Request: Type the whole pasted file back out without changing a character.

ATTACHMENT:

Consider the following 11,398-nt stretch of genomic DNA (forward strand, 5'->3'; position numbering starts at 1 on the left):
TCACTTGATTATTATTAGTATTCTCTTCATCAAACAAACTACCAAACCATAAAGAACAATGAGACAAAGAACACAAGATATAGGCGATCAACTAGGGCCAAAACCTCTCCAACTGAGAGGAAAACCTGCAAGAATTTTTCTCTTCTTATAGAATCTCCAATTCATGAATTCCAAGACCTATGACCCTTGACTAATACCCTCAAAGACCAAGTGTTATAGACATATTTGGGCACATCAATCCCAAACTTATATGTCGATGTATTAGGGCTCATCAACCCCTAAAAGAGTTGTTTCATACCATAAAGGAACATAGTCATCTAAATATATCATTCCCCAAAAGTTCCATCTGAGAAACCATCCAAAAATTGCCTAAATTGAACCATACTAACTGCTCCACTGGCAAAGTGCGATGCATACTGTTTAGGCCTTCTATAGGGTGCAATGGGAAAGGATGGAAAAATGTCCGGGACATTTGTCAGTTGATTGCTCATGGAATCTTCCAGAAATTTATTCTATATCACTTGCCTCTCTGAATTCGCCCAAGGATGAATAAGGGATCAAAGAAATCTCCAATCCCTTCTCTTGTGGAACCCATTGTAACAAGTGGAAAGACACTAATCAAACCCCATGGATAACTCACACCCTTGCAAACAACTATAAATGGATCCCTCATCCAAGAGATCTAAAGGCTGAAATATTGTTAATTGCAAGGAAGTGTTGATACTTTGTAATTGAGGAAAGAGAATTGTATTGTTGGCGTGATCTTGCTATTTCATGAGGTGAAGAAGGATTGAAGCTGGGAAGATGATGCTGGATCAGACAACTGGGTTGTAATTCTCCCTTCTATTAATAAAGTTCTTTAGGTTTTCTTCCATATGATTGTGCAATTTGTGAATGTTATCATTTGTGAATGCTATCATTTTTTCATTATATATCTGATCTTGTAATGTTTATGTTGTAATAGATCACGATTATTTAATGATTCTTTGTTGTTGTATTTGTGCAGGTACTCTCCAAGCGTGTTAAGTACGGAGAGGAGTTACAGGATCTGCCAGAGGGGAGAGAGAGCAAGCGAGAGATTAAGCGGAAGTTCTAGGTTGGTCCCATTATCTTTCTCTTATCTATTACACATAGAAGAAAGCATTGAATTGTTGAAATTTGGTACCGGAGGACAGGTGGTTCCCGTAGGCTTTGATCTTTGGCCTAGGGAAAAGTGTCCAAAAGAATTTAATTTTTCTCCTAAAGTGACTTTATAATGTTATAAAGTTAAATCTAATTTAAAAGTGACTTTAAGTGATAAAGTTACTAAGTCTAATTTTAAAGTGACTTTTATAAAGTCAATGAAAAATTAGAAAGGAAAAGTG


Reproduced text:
Consider the following 11,398-nt stretch of genomic DNA (forward strand, 5'->3'; position numbering starts at 1 on the left):
TCACTTGATTATTATTAGTATTCTCTTCATCAAACAAACTACCAAACCATAAAGAACAATGAGACAAAGAACACAAGATATAGGCGATCAACTAGGGCCAAAACCTCTCCAACTGAGAGGAAAACCTGCAAGAATTTTTCTCTTCTTATAGAATCTCCAATTCATGAATTCCAAGACCTATGACCCTTGACTAATACCCTCAAAGACCAAGTGTTATAGACATATTTGGGCACATCAATCCCAAACTTATATGTCGATGTATTAGGGCTCATCAACCCCTAAAAGAGTTGTTTCATACCATAAAGGAACATAGTCATCTAAATATATCATTCCCCAAAAGTTCCATCTGAGAAACCATCCAAAAATTGCCTAAATTGAACCATACTAACTGCTCCACTGGCAAAGTGCGATGCATACTGTTTAGGCCTTCTATAGGGTGCAATGGGAAAGGATGGAAAAATGTCCGGGACATTTGTCAGTTGATTGCTCATGGAATCTTCCAGAAATTTATTCTATATCACTTGCCTCTCTGAATTCGCCCAAGGATGAATAAGGGATCAAAGAAATCTCCAATCCCTTCTCTTGTGGAACCCATTGTAACAAGTGGAAAGACACTAATCAAACCCCATGGATAACTCACACCCTTGCAAACAACTATAAATGGATCCCTCATCCAAGAGATCTAAAGGCTGAAATATTGTTAATTGCAAGGAAGTGTTGATACTTTGTAATTGAGGAAAGAGAATTGTATTGTTGGCGTGATCTTGCTATTTCATGAGGTGAAGAAGGATTGAAGCTGGGAAGATGATGCTGGATCAGACAACTGGGTTGTAATTCTCCCTTCTATTAATAAAGTTCTTTAGGTTTTCTTCCATATGATTGTGCAATTTGTGAATGTTATCATTTGTGAATGCTATCATTTTTTCATTATATATCTGATCTTGTAATGTTTATGTTGTAATAGATCACGATTATTTAATGATTCTTTGTTGTTGTATTTGTGCAGGTACTCTCCAAGCGTGTTAAGTACGGAGAGGAGTTACAGGATCTGCCAGAGGGGAGAGAGAGCAAGCGAGAGATTAAGCGGAAGTTCTAGGTTGGTCCCATTATCTTTCTCTTATCTATTACACATAGAAGAAAGCATTGAATTGTTGAAATTTGGTACCGGAGGACAGGTGGTTCCCGTAGGCTTTGATCTTTGGCCTAGGGAAAAGTGTCCAAAAGAATTTAATTTTTCTCCTAAAGTGACTTTATAATGTTATAAAGTTAAATCTAATTTAAAAGTGACTTTAAGTGATAAAGTTACTAAGTCTAATTTTAAAGTGACTTTTATAAAGTCAATGAAAAATTAGAAAGGAAAAGTG